SALISBURY, Md. (AP) — City officials and local advocates are pursuing a state grant that will kick-start efforts to make Salisbury a bicycle-friendly community.
Teresa Gardner, director of Public Works, submitted an application to the Maryland Bikeways Program earlier this month for $13,750 in funding for a minor retrofit project, which consists of striping designated bike lanes where road width permits, applying shared lane bike symbols where road width is constrained and installing permanent marker signs on the roadside as well as bike boxes at select traffic signals.
“By law, the bicyclists have the right to be on the road. They’re already out there,” Gardner said. “What this is doing is trying to secure a safer route for them to ride in that alerts the motorists to the bicyclists.”
This is the first phase in what involved parties hope will be many, as an intricate network of bicycle lanes and paths — as well as programs and accompanying accoutrements like bike racks — has been mapped out by Bike-Sby, a local advocacy group.
The total project cost is $25,000. The city will provide a $5,000 match in the form of in-kind services, with an additional $2,500 from Salisbury University, $2,500 from the Sea Gull Century Foundation and $1,250 from donations made to Bike-SBY.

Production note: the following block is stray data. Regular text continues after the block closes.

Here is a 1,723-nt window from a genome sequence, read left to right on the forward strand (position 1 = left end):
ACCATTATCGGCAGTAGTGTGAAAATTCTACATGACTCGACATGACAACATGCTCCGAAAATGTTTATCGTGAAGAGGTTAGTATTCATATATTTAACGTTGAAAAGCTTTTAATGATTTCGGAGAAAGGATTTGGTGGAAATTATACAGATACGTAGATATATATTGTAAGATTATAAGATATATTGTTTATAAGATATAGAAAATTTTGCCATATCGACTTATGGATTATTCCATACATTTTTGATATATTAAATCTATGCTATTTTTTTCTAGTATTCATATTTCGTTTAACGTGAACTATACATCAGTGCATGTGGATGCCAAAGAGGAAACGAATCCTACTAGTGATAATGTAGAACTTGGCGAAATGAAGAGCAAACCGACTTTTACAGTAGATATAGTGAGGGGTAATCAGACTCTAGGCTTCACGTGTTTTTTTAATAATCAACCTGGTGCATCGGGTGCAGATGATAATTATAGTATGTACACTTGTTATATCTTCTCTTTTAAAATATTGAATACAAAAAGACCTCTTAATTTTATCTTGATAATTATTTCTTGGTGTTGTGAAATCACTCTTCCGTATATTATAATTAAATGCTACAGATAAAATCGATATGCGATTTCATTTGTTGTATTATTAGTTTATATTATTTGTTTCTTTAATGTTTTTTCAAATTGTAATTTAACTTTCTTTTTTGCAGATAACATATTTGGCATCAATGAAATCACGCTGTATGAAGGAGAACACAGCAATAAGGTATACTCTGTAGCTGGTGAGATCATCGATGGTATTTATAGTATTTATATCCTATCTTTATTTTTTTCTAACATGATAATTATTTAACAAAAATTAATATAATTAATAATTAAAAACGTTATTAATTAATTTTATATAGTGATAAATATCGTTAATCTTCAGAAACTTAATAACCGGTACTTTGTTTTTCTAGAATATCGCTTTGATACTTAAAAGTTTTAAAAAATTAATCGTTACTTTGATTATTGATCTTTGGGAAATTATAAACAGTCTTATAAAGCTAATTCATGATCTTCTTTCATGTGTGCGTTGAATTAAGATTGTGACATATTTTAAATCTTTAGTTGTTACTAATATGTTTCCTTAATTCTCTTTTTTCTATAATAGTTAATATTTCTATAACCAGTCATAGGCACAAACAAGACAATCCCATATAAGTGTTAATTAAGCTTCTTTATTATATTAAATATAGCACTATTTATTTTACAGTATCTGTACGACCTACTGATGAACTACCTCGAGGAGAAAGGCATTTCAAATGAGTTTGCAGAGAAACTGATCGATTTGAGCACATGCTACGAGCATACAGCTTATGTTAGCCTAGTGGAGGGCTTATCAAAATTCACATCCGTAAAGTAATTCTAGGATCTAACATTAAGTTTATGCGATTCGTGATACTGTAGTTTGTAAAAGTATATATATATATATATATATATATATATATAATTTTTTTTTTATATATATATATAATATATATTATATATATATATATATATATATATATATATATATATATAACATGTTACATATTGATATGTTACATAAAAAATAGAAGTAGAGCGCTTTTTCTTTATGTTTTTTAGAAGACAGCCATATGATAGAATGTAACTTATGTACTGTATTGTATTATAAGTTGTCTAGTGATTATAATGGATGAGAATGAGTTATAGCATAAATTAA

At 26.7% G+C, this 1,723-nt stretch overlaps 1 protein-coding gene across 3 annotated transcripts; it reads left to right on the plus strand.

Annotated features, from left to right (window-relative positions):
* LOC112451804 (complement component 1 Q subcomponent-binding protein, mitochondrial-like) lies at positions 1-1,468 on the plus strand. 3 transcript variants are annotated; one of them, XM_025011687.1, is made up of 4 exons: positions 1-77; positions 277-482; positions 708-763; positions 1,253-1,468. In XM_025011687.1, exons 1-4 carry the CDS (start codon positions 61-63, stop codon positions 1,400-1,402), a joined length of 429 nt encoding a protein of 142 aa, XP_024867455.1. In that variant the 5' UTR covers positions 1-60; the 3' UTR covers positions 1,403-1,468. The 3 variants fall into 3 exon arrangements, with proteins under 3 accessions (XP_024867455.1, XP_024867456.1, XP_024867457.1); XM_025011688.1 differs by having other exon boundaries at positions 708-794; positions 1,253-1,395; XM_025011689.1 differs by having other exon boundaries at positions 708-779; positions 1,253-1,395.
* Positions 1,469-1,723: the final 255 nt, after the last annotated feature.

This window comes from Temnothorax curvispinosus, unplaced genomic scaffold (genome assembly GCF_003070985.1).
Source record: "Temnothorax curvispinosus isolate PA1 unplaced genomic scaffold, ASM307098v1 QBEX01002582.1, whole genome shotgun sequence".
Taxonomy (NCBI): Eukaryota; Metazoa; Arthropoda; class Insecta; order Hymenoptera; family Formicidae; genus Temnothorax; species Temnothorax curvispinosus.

Matt Drew, a local engineer and founder of Bike-SBY, said there was an opportunity to request full state funding for the project, “but from a philosophical standpoint, when compared to other grant requests, I didn’t feel we’d have as good a case to ask for funding if there’s not some level of local participation. It’s important to have that family of funds.”
Gardner said the city should know whether its application is approved within the next month or so. If the application is approved, the city hopes to complete the work in tandem with road construction that is already scheduled. For example, the city plans to repave a portion of Camden Avenue, which is situated along the bicycle route. Mayor Jim Ireton said the practice of incorporating this work into paving projects could become commonplace so that “bike paths are just something we do naturally.”
According to Drew, the proposed route for this initial phase focuses on six major destinations: Peninsula Regional Medical Center, Salisbury University, and Pinehurst Elementary, Prince Street Elementary, Bennett Middle and James M. Bennett High schools. When connected, these major destinations form a ring, Drew said. The residents inside that ring frequently travel to these major destinations, which creates a network conducive to bike travel.
This project, Drew said, is a very small component in becoming a bicycle-friendly community.
“We need to have law enforcement involved, have the school system involved, and we need folks who will maintain the roadways,” he said. “There’s a lot of people that are going to need to be involved if we really want to make this a cultural aspect of our community.”
Bike-SBY is hosting a community workshop June 6 at SU, during which they will gather public input and talk with representatives from Bike Maryland and the League of American Bicyclists. Randy McClement, mayor of Frederick, Md., will also attend. Frederick, which is similar in size and population to Salisbury, was recently designated a bicycle-friendly community by the League of American Bicyclists.
(Copyright 2012 by The Associated Press. All Rights Reserved.)